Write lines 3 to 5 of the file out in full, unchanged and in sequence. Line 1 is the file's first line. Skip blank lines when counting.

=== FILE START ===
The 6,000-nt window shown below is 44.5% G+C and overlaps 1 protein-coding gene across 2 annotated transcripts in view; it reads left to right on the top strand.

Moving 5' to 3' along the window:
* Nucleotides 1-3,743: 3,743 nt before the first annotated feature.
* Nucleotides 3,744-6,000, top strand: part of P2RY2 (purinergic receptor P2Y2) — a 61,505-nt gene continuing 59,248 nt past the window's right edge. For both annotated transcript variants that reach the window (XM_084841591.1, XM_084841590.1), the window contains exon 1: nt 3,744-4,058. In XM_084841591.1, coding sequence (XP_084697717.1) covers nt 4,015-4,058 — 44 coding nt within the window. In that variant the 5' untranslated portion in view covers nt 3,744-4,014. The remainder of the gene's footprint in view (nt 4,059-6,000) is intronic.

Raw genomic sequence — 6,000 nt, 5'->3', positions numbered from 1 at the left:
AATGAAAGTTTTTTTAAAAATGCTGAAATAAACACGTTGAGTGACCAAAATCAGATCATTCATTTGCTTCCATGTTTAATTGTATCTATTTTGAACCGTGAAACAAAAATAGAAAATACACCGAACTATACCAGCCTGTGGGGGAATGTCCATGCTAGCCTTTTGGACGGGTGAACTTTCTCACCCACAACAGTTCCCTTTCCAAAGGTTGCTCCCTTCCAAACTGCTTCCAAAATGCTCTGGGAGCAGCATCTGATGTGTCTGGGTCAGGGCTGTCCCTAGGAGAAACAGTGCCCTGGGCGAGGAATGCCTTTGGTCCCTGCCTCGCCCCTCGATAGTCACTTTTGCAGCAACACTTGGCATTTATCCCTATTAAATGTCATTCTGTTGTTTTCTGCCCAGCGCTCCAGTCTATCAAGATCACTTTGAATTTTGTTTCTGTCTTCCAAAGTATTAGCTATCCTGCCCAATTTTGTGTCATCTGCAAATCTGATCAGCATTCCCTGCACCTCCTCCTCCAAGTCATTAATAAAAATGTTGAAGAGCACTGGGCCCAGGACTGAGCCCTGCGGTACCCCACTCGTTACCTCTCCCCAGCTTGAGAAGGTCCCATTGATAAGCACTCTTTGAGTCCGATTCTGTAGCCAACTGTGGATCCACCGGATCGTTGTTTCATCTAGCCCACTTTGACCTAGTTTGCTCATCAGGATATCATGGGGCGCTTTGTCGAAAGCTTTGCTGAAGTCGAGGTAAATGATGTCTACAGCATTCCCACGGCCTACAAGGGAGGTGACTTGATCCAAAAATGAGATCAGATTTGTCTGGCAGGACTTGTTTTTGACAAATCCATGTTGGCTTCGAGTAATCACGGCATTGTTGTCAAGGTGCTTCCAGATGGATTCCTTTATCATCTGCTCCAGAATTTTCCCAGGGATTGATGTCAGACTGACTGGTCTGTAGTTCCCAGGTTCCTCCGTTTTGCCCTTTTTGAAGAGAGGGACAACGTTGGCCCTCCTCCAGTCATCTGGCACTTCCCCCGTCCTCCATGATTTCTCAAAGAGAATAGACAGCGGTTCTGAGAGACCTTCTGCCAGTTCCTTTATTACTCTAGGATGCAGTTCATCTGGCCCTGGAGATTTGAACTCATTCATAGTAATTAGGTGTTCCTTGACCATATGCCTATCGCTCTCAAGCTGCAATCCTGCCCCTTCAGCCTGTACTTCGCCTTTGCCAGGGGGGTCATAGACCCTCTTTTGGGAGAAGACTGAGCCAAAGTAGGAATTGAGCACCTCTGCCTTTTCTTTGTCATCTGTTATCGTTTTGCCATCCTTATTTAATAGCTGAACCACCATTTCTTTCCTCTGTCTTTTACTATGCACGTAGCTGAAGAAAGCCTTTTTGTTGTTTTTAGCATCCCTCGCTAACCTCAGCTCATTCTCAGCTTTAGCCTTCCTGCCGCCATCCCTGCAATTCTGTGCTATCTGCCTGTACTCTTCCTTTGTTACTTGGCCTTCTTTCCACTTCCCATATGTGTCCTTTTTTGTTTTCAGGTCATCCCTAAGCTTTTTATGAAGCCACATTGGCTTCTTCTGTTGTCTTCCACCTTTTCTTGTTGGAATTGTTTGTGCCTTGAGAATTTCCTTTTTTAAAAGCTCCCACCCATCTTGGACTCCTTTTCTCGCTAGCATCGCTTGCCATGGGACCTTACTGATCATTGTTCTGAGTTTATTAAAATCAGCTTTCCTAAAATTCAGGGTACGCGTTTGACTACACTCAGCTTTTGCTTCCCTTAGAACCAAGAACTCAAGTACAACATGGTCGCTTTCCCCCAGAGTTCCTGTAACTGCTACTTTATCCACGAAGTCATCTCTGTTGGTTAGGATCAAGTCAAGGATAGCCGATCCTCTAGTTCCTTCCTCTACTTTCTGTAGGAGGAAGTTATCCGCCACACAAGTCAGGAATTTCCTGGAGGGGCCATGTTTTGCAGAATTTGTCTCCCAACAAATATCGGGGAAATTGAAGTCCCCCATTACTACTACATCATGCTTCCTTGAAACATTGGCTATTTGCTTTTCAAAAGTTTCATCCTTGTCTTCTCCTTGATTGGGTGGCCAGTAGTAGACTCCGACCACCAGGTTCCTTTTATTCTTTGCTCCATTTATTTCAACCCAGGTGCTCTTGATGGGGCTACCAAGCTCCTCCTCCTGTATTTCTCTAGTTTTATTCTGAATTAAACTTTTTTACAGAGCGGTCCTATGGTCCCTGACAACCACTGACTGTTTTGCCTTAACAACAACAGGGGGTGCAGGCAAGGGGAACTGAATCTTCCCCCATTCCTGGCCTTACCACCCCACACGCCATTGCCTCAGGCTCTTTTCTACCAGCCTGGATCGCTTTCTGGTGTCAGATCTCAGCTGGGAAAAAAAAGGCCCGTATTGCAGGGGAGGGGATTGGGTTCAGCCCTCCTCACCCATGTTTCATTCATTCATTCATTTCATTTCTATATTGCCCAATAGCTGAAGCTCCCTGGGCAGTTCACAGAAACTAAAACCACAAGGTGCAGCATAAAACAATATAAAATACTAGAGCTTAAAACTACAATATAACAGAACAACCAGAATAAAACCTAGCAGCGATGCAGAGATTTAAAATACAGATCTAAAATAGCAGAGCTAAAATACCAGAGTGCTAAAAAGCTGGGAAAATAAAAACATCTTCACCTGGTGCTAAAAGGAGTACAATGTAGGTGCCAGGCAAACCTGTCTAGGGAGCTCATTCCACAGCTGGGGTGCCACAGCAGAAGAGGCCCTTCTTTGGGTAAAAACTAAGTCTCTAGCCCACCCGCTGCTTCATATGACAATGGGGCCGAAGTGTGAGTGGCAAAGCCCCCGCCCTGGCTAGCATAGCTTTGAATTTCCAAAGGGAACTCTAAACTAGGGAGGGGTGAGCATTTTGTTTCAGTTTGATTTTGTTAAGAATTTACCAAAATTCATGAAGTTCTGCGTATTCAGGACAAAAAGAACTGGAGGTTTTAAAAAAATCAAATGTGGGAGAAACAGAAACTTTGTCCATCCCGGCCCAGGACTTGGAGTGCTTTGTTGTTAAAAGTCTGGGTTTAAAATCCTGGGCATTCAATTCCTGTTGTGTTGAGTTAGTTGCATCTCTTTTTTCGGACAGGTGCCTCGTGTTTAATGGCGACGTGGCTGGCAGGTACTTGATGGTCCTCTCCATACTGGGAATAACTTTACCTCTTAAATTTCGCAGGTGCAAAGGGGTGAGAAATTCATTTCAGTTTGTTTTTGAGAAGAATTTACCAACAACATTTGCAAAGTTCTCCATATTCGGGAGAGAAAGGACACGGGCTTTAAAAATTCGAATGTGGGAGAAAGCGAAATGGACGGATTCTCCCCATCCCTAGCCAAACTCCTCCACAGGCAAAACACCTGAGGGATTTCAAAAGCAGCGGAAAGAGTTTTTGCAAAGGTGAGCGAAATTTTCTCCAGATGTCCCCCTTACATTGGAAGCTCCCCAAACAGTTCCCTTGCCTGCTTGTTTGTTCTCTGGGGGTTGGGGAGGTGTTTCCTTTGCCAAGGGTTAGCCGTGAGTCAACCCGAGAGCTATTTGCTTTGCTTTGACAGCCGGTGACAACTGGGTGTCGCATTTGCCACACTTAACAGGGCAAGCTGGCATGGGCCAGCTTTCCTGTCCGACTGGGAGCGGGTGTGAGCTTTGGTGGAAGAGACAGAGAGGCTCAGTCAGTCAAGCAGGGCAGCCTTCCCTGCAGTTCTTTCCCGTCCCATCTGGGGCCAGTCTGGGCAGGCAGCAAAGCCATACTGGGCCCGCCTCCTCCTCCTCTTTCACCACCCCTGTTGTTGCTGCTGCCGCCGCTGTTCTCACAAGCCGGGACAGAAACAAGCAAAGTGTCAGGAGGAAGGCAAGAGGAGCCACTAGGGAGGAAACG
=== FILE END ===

* Nucleotides 1-3,743: 3,743 nt before the first annotated feature.
* Nucleotides 3,744-6,000, top strand: part of P2RY2 (purinergic receptor P2Y2) — a 61,505-nt gene continuing 59,248 nt past the window's right edge. For both annotated transcript variants that reach the window (XM_084841591.1, XM_084841590.1), the window contains exon 1: nt 3,744-4,058. In XM_084841591.1, coding sequence (XP_084697717.1) covers nt 4,015-4,058 — 44 coding nt within the window. In that variant the 5' untranslated portion in view covers nt 3,744-4,014. The remainder of the gene's footprint in view (nt 4,059-6,000) is intronic.

Raw genomic sequence — 6,000 nt, 5'->3', positions numbered from 1 at the left: